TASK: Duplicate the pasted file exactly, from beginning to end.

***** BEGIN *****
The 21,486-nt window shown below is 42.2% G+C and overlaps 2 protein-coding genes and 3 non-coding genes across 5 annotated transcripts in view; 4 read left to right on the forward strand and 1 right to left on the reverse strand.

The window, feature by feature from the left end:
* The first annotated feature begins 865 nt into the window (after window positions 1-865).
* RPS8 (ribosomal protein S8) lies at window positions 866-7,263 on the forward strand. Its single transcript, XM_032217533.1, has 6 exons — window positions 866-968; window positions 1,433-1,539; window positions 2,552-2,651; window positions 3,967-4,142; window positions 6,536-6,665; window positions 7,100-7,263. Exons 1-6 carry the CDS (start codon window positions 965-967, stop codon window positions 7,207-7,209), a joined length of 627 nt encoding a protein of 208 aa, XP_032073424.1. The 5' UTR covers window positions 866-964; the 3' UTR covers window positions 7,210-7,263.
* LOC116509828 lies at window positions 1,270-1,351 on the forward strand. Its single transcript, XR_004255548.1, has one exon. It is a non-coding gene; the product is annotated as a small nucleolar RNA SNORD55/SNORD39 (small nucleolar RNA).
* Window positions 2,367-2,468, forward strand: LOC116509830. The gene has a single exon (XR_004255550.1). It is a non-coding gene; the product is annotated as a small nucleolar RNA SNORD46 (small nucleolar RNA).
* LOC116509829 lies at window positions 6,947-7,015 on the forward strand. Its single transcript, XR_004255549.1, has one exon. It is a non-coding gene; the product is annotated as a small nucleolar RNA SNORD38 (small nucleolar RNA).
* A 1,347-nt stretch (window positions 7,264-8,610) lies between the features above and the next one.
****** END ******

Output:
The 21,486-nt window shown below is 42.2% G+C and overlaps 2 protein-coding genes and 3 non-coding genes across 5 annotated transcripts in view; 4 read left to right on the forward strand and 1 right to left on the reverse strand.

The window, feature by feature from the left end:
* The first annotated feature begins 865 nt into the window (after window positions 1-865).
* RPS8 (ribosomal protein S8) lies at window positions 866-7,263 on the forward strand. Its single transcript, XM_032217533.1, has 6 exons — window positions 866-968; window positions 1,433-1,539; window positions 2,552-2,651; window positions 3,967-4,142; window positions 6,536-6,665; window positions 7,100-7,263. Exons 1-6 carry the CDS (start codon window positions 965-967, stop codon window positions 7,207-7,209), a joined length of 627 nt encoding a protein of 208 aa, XP_032073424.1. The 5' UTR covers window positions 866-964; the 3' UTR covers window positions 7,210-7,263.
* LOC116509828 lies at window positions 1,270-1,351 on the forward strand. Its single transcript, XR_004255548.1, has one exon. It is a non-coding gene; the product is annotated as a small nucleolar RNA SNORD55/SNORD39 (small nucleolar RNA).
* Window positions 2,367-2,468, forward strand: LOC116509830. The gene has a single exon (XR_004255550.1). It is a non-coding gene; the product is annotated as a small nucleolar RNA SNORD46 (small nucleolar RNA).
* LOC116509829 lies at window positions 6,947-7,015 on the forward strand. Its single transcript, XR_004255549.1, has one exon. It is a non-coding gene; the product is annotated as a small nucleolar RNA SNORD38 (small nucleolar RNA).
* A 1,347-nt stretch (window positions 7,264-8,610) lies between the features above and the next one.